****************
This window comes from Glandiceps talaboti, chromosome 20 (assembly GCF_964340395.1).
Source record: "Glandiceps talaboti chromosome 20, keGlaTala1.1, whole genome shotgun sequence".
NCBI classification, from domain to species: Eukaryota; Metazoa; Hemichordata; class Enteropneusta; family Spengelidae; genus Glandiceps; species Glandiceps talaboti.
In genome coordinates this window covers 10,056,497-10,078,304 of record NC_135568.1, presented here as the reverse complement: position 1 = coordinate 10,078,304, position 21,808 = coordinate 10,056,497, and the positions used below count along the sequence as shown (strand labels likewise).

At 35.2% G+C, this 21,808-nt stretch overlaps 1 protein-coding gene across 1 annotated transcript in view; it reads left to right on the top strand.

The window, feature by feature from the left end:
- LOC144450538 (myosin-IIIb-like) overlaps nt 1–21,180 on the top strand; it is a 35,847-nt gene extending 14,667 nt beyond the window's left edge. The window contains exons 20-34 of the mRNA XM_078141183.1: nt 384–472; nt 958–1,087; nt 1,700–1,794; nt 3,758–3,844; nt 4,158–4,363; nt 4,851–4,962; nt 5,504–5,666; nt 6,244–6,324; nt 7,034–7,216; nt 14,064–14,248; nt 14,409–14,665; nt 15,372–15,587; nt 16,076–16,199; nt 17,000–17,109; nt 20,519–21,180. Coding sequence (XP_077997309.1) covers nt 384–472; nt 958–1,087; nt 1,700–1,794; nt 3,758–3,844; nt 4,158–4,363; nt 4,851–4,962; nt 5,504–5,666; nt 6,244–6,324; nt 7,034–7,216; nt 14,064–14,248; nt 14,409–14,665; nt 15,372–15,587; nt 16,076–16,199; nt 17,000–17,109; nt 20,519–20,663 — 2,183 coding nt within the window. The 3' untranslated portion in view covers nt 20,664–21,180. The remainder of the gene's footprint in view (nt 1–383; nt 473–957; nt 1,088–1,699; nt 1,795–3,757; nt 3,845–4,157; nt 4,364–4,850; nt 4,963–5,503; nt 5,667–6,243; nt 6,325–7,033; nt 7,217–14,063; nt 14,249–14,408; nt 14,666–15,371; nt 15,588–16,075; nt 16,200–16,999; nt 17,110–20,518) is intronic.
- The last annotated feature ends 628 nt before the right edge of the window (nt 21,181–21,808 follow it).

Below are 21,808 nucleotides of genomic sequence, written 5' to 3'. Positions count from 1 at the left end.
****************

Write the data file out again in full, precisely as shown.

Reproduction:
This window comes from Glandiceps talaboti, chromosome 20 (assembly GCF_964340395.1).
Source record: "Glandiceps talaboti chromosome 20, keGlaTala1.1, whole genome shotgun sequence".
NCBI classification, from domain to species: Eukaryota; Metazoa; Hemichordata; class Enteropneusta; family Spengelidae; genus Glandiceps; species Glandiceps talaboti.
In genome coordinates this window covers 10,056,497-10,078,304 of record NC_135568.1, presented here as the reverse complement: position 1 = coordinate 10,078,304, position 21,808 = coordinate 10,056,497, and the positions used below count along the sequence as shown (strand labels likewise).

At 35.2% G+C, this 21,808-nt stretch overlaps 1 protein-coding gene across 1 annotated transcript in view; it reads left to right on the top strand.

The window, feature by feature from the left end:
- LOC144450538 (myosin-IIIb-like) overlaps nt 1–21,180 on the top strand; it is a 35,847-nt gene extending 14,667 nt beyond the window's left edge. The window contains exons 20-34 of the mRNA XM_078141183.1: nt 384–472; nt 958–1,087; nt 1,700–1,794; nt 3,758–3,844; nt 4,158–4,363; nt 4,851–4,962; nt 5,504–5,666; nt 6,244–6,324; nt 7,034–7,216; nt 14,064–14,248; nt 14,409–14,665; nt 15,372–15,587; nt 16,076–16,199; nt 17,000–17,109; nt 20,519–21,180. Coding sequence (XP_077997309.1) covers nt 384–472; nt 958–1,087; nt 1,700–1,794; nt 3,758–3,844; nt 4,158–4,363; nt 4,851–4,962; nt 5,504–5,666; nt 6,244–6,324; nt 7,034–7,216; nt 14,064–14,248; nt 14,409–14,665; nt 15,372–15,587; nt 16,076–16,199; nt 17,000–17,109; nt 20,519–20,663 — 2,183 coding nt within the window. The 3' untranslated portion in view covers nt 20,664–21,180. The remainder of the gene's footprint in view (nt 1–383; nt 473–957; nt 1,088–1,699; nt 1,795–3,757; nt 3,845–4,157; nt 4,364–4,850; nt 4,963–5,503; nt 5,667–6,243; nt 6,325–7,033; nt 7,217–14,063; nt 14,249–14,408; nt 14,666–15,371; nt 15,588–16,075; nt 16,200–16,999; nt 17,110–20,518) is intronic.
- The last annotated feature ends 628 nt before the right edge of the window (nt 21,181–21,808 follow it).

Below are 21,808 nucleotides of genomic sequence, written 5' to 3'. Positions count from 1 at the left end.